The novel coronavirus pandemic is proving to be a singular test of political leadership around the world. It’s not always pretty.
During these early days of the crisis, politicians have repeatedly made critical and urgent decisions that directly contradict the positions they took a few days earlier.
The federal government, for instance, dismissed the idea of closing Canada’s borders on Friday of last week, and then did just that on Monday. The Government of Ontario said it saw no reason to shut down the province’s restaurants and bars on Monday, and reversed itself 24 hours later.
Actions portrayed by governments as inappropriate one minute seem belated the next. What does this say about our leadership? Are the people in charge getting it wrong?
The answer is not a simple yes or no. In a worldwide crisis that has taken on the scope of a war, successful leadership won’t mean winning every single battle, or never momentarily putting troops in the wrong place. Hindsight is not a reliable guide when events are moving so quickly.
But successful leadership does have its demands. It means remaining stoic, moving the country in the right direction, having the courage to change that direction as the facts change, putting expertise above politics, avoiding partisanship and the blame game, and keeping the public calm and informed.
Mistakes will get made. And luck will be a factor. Take Italy. It banned flights to and from China on Jan. 31 – the first European country to do so – after three patients who’d travelled to China tested positive for the coronavirus. Italy seem poised to be a leader in the fight against the pathogen.
Seven weeks later, it’s the country with the most coronavirus infections outside of China, and the most deaths, period. Experts suspect the new coronavirus infected people in the northern part of the country before its existence was well known and that it spread undetected. Doctors mistook COVID-19, the disease caused by the virus, for a seasonal flu, turning local hospitals into transmission centres.
Did the Italian government lack vigilance or just fall prey to bad luck? Or both? It’s hard to say before all the facts are known. But if there was a mistake, there’s no evidence that it wasn’t an honest one. No one appears to have knowingly committed an act that risked making the situation worse, or to have hidden from the facts.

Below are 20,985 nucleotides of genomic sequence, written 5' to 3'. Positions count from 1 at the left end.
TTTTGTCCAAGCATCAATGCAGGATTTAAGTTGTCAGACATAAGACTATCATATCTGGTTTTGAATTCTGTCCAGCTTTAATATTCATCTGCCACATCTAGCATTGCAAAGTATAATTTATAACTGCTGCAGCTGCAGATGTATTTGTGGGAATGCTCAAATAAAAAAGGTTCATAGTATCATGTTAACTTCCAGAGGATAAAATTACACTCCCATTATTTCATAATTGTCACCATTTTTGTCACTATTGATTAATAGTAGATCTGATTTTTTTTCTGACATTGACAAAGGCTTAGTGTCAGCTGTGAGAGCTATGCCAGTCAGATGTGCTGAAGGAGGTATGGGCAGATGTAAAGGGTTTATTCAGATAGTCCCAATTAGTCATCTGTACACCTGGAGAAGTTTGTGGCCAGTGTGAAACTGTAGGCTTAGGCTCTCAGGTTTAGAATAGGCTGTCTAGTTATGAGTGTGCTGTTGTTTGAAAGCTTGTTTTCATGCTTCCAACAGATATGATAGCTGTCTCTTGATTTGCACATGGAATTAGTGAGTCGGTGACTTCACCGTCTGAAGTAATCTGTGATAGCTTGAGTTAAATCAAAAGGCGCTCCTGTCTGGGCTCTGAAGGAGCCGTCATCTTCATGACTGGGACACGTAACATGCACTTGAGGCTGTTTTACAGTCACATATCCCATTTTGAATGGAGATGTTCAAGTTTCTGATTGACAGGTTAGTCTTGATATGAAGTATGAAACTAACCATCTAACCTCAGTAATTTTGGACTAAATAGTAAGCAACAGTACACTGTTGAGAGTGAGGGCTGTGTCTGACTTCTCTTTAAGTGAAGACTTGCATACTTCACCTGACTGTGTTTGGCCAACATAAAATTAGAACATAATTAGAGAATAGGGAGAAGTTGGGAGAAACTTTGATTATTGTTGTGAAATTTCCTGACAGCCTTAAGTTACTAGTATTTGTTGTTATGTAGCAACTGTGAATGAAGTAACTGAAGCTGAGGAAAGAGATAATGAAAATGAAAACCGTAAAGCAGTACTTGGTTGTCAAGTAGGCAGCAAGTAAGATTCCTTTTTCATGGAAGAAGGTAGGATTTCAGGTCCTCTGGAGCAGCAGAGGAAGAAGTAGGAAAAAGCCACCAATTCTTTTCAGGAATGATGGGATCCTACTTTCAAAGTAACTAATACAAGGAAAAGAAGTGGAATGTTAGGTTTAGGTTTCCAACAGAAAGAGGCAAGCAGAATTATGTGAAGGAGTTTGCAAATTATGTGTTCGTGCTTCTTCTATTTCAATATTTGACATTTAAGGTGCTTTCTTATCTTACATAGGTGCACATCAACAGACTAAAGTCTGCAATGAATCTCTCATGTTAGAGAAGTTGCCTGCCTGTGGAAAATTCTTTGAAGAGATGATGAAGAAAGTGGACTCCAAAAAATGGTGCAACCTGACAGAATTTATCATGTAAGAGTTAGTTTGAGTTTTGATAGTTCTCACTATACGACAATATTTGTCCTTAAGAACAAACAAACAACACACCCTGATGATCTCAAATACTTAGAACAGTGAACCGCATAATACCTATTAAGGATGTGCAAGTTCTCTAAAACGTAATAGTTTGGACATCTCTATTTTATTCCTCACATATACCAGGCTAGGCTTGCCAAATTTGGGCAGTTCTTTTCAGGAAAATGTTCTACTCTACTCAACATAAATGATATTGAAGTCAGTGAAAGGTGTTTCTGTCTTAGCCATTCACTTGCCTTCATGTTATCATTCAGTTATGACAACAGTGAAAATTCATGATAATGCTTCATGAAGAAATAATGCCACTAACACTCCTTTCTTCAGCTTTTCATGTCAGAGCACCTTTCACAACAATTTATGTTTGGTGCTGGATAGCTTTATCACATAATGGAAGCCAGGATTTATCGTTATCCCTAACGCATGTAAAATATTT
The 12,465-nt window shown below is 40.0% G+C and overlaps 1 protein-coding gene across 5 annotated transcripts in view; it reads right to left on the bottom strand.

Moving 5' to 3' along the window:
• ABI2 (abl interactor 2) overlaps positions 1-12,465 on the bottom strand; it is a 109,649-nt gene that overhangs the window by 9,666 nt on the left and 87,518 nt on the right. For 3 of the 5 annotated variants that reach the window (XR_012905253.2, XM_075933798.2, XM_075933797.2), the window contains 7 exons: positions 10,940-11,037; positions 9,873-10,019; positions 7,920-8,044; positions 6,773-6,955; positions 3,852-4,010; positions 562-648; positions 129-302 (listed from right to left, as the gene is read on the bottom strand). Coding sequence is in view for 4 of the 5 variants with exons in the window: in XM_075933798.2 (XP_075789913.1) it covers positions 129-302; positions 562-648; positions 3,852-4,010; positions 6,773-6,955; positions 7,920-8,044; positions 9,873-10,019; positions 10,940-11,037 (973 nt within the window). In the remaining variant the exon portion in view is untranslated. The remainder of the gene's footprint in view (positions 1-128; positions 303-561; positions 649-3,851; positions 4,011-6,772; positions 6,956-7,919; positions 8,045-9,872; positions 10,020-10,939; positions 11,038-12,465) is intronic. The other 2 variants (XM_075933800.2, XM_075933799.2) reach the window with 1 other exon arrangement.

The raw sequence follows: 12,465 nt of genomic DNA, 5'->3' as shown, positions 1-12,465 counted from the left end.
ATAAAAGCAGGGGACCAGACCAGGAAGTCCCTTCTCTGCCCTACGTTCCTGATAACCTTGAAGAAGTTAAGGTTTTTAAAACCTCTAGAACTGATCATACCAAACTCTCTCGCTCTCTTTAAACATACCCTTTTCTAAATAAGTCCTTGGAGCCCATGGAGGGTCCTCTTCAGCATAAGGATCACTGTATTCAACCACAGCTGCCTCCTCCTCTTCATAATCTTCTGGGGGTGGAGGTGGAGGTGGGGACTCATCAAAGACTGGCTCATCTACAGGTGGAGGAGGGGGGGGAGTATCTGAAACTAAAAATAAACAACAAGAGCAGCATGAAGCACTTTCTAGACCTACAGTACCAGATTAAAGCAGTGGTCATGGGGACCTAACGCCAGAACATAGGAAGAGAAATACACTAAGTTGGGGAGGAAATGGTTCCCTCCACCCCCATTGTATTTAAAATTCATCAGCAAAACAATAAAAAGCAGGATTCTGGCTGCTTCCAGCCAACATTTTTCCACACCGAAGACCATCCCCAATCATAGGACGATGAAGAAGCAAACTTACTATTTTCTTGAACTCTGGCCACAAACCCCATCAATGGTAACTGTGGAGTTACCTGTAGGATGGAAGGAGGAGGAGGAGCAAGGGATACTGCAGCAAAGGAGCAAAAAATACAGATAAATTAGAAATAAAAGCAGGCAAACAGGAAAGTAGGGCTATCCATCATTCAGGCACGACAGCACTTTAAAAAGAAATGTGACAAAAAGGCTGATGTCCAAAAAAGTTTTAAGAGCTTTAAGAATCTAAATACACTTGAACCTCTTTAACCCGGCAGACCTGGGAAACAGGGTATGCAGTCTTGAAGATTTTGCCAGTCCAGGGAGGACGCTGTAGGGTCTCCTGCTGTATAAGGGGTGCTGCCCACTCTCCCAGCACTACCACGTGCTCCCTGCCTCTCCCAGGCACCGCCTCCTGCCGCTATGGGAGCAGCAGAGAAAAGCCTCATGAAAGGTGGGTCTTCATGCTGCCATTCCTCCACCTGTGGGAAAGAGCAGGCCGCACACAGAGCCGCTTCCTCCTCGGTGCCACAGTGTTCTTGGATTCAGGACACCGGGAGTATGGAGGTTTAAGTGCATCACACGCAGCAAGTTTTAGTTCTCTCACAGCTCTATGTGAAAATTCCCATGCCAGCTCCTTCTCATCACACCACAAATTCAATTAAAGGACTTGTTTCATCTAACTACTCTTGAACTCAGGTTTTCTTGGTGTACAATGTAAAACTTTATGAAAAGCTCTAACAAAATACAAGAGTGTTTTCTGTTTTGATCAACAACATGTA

The same can’t be said for two rather prominent world leaders.
Chinese President Xi Jinping’s government suppressed news about the coronavirus’s spread in the Wuhan region when it first emerged late last year. Local authorities arrested at least eight doctors and citizen journalists, who tried to warn others about the danger.
When the government’s censorship became known, the subsequent backlash prompted officials to falsely accuse outside interference for the spread of the outbreak and to expel foreign reporters: the blame game, in other words.
U.S. President Donald Trump didn’t censor information, but he ignored warnings from public health experts as news of the crisis in China came to light. He shut down travel from China on Jan. 31 – a positive move. But after that, he played down the threat and was slow to prepare his country for the inevitability of an outbreak.
When his lack of action drew fire, Mr. Trump called the criticism a “hoax.” He blamed previous administrations for the crisis and accused the media of overplaying the threat of the coronavirus in order to hurt his re-election chances.
But facts aren’t partisan. Science isn’t partisan. Virology isn’t partisan. Leaders must either act in good faith based on the latest information available or risk costing their countries – and ultimately the entire world – valuable time.
No matter the outcome of the coronavirus pandemic, leaders around the world will be judged by what happens this year. If the crisis deepens and many more people die, even the most pro-active governments will likely be pilloried for not doing enough.
And if an individual country is lucky enough to avoid the worst, that doesn’t mean there won’t be valid arguments that its governments should still have acted sooner or done a better job of communicating with its citizens.
But history will provide an especially harsh reckoning for leaders who ignored facts, lied to the public and politicized a disaster, and by doing so made a bad situation worse.
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